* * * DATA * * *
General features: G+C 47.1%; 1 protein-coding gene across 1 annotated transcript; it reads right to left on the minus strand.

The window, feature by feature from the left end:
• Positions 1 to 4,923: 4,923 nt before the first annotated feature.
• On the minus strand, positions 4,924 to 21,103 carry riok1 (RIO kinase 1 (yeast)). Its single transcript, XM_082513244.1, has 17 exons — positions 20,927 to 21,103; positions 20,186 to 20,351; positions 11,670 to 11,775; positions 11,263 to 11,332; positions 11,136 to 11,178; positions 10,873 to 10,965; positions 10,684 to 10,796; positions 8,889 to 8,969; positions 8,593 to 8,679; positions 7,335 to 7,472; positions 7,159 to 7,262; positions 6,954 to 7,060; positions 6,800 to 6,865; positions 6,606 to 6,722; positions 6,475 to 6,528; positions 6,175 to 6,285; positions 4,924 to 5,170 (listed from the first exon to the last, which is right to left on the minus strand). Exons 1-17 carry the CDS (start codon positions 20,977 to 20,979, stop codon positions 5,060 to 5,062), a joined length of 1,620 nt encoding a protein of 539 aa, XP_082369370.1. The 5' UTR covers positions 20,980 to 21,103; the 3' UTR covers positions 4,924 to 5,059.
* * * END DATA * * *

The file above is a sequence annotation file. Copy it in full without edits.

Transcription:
General features: G+C 47.1%; 1 protein-coding gene across 1 annotated transcript; it reads right to left on the minus strand.

The window, feature by feature from the left end:
• Positions 1 to 4,923: 4,923 nt before the first annotated feature.
• On the minus strand, positions 4,924 to 21,103 carry riok1 (RIO kinase 1 (yeast)). Its single transcript, XM_082513244.1, has 17 exons — positions 20,927 to 21,103; positions 20,186 to 20,351; positions 11,670 to 11,775; positions 11,263 to 11,332; positions 11,136 to 11,178; positions 10,873 to 10,965; positions 10,684 to 10,796; positions 8,889 to 8,969; positions 8,593 to 8,679; positions 7,335 to 7,472; positions 7,159 to 7,262; positions 6,954 to 7,060; positions 6,800 to 6,865; positions 6,606 to 6,722; positions 6,475 to 6,528; positions 6,175 to 6,285; positions 4,924 to 5,170 (listed from the first exon to the last, which is right to left on the minus strand). Exons 1-17 carry the CDS (start codon positions 20,977 to 20,979, stop codon positions 5,060 to 5,062), a joined length of 1,620 nt encoding a protein of 539 aa, XP_082369370.1. The 5' UTR covers positions 20,980 to 21,103; the 3' UTR covers positions 4,924 to 5,059.